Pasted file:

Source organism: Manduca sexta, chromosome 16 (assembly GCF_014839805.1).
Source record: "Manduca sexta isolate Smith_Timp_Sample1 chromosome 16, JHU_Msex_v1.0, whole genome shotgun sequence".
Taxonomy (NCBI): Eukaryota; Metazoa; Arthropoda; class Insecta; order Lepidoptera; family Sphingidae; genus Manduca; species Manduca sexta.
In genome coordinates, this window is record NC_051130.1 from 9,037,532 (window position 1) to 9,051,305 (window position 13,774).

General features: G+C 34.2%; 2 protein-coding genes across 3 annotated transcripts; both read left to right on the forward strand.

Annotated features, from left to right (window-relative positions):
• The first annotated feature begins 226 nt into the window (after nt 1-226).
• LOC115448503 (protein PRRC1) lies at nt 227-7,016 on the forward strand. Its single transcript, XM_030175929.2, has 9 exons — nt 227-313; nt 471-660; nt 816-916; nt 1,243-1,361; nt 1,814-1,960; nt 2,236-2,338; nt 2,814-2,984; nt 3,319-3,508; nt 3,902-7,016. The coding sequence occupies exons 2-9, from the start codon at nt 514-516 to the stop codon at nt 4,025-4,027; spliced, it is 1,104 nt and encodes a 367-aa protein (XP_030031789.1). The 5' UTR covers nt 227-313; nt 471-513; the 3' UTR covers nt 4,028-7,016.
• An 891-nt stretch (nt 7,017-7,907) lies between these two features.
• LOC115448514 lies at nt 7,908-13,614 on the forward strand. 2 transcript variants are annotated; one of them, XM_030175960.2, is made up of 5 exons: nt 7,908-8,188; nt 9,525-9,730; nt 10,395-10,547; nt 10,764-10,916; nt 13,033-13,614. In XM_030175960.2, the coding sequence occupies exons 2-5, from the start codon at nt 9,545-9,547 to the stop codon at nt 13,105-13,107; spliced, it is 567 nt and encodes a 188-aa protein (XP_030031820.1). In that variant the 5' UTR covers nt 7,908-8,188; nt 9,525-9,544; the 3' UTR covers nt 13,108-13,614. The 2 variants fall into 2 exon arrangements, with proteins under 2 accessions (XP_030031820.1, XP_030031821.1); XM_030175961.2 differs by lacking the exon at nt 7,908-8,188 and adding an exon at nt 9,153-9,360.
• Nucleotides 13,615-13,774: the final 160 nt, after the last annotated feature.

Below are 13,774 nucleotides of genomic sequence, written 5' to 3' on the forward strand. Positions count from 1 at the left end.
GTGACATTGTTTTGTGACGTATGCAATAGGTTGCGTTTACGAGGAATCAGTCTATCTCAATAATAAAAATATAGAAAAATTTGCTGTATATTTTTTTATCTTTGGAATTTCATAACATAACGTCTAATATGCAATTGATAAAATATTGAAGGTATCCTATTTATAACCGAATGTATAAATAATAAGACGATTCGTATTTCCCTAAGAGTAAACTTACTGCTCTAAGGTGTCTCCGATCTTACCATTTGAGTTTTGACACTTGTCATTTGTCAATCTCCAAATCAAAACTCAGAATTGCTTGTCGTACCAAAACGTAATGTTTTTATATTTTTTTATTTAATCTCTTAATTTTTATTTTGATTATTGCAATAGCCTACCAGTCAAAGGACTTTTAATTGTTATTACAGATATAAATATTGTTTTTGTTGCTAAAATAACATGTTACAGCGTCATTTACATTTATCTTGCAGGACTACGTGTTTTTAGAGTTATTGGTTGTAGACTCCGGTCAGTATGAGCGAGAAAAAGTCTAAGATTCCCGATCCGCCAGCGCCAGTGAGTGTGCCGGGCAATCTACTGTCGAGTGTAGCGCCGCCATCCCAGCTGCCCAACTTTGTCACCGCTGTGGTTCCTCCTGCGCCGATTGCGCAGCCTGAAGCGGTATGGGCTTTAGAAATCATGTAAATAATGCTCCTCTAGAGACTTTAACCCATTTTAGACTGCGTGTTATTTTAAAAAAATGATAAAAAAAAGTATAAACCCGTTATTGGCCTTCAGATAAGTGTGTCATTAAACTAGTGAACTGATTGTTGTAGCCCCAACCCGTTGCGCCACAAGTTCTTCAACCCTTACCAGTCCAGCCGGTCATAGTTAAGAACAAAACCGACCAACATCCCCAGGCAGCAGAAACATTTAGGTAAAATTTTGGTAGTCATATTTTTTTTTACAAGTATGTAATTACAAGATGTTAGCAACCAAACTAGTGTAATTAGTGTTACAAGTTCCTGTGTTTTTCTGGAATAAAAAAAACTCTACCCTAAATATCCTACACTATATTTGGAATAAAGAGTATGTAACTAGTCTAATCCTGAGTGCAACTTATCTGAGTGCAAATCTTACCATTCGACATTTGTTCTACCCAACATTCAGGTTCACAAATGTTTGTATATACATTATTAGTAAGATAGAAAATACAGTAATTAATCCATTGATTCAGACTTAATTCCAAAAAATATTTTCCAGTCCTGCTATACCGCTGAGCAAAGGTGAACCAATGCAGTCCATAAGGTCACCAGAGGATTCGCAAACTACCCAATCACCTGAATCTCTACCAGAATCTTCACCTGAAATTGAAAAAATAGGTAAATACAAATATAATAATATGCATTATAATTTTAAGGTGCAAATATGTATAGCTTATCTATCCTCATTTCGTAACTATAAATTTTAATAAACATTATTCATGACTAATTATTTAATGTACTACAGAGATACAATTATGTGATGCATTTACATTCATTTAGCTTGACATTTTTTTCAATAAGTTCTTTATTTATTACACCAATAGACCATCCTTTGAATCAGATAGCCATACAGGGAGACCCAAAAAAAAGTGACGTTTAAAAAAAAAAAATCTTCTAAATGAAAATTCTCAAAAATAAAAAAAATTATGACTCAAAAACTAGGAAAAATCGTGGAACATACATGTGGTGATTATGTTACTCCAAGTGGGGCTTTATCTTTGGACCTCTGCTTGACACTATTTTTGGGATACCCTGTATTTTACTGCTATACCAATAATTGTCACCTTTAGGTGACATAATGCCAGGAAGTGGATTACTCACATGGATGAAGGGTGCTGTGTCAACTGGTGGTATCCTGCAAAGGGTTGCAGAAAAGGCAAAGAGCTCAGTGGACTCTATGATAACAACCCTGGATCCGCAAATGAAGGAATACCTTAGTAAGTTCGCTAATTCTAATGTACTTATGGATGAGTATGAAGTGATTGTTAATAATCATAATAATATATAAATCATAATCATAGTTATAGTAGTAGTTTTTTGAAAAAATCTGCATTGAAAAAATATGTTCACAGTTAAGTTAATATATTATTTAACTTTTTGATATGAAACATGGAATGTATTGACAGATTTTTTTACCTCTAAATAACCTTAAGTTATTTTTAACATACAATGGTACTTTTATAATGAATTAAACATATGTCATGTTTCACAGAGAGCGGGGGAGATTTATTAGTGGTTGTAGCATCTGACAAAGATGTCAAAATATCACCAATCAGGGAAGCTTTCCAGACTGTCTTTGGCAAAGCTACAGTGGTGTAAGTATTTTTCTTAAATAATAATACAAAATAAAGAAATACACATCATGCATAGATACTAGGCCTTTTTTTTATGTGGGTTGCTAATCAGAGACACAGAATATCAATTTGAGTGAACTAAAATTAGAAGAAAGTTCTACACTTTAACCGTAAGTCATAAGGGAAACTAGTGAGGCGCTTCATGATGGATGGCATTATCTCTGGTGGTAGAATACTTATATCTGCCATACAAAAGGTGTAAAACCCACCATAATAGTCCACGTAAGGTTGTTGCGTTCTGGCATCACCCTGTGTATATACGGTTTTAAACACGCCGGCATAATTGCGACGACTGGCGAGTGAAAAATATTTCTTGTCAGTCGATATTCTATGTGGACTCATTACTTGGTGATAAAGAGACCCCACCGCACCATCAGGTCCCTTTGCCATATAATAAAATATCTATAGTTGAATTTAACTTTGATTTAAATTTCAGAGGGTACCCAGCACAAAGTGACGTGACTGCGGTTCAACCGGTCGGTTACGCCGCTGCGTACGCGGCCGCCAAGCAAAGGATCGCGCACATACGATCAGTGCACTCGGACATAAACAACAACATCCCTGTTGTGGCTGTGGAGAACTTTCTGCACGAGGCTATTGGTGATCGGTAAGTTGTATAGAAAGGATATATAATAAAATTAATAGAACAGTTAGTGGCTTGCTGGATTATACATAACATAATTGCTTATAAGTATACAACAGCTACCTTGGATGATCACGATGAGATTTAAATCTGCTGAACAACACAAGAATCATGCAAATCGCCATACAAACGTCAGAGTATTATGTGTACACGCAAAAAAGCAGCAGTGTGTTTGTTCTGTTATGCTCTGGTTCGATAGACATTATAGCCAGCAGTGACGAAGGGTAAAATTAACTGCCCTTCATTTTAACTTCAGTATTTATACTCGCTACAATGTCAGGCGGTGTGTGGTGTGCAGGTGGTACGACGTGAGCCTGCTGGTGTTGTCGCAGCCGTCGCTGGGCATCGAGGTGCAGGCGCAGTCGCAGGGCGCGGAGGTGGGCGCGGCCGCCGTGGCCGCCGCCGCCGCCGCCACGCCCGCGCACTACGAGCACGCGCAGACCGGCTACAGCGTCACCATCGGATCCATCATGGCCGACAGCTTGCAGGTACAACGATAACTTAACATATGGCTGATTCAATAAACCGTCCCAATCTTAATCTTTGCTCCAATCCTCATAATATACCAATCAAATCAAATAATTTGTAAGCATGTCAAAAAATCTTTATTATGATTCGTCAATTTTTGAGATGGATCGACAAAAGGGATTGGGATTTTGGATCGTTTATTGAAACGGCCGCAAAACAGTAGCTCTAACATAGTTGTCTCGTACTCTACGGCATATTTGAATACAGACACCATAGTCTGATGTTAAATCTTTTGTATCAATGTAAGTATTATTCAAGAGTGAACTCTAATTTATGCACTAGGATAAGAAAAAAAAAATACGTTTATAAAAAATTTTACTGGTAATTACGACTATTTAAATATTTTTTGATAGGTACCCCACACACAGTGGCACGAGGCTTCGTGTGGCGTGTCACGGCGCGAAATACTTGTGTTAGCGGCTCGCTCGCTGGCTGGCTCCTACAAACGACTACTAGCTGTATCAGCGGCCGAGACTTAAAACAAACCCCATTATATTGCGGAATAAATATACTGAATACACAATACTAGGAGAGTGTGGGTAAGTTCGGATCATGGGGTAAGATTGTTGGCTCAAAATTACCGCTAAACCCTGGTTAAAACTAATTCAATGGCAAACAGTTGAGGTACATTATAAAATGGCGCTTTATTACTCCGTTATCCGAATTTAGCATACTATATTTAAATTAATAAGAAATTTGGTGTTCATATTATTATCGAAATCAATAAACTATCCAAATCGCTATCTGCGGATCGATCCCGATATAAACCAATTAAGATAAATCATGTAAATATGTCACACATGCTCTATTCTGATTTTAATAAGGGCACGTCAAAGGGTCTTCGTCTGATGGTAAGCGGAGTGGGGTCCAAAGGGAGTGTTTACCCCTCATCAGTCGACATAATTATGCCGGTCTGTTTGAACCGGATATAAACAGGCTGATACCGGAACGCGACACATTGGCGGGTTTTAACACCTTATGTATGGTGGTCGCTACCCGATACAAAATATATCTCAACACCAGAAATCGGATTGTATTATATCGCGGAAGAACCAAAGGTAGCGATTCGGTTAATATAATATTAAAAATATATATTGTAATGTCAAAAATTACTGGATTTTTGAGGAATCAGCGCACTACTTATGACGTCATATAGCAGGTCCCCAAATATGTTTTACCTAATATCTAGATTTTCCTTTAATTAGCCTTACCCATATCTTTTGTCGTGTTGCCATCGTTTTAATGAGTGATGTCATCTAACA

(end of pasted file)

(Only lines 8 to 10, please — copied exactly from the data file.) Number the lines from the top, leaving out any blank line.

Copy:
• LOC115448503 (protein PRRC1) lies at nt 227-7,016 on the forward strand. Its single transcript, XM_030175929.2, has 9 exons — nt 227-313; nt 471-660; nt 816-916; nt 1,243-1,361; nt 1,814-1,960; nt 2,236-2,338; nt 2,814-2,984; nt 3,319-3,508; nt 3,902-7,016. The coding sequence occupies exons 2-9, from the start codon at nt 514-516 to the stop codon at nt 4,025-4,027; spliced, it is 1,104 nt and encodes a 367-aa protein (XP_030031789.1). The 5' UTR covers nt 227-313; nt 471-513; the 3' UTR covers nt 4,028-7,016.
• An 891-nt stretch (nt 7,017-7,907) lies between these two features.
• LOC115448514 lies at nt 7,908-13,614 on the forward strand. 2 transcript variants are annotated; one of them, XM_030175960.2, is made up of 5 exons: nt 7,908-8,188; nt 9,525-9,730; nt 10,395-10,547; nt 10,764-10,916; nt 13,033-13,614. In XM_030175960.2, the coding sequence occupies exons 2-5, from the start codon at nt 9,545-9,547 to the stop codon at nt 13,105-13,107; spliced, it is 567 nt and encodes a 188-aa protein (XP_030031820.1). In that variant the 5' UTR covers nt 7,908-8,188; nt 9,525-9,544; the 3' UTR covers nt 13,108-13,614. The 2 variants fall into 2 exon arrangements, with proteins under 2 accessions (XP_030031820.1, XP_030031821.1); XM_030175961.2 differs by lacking the exon at nt 7,908-8,188 and adding an exon at nt 9,153-9,360.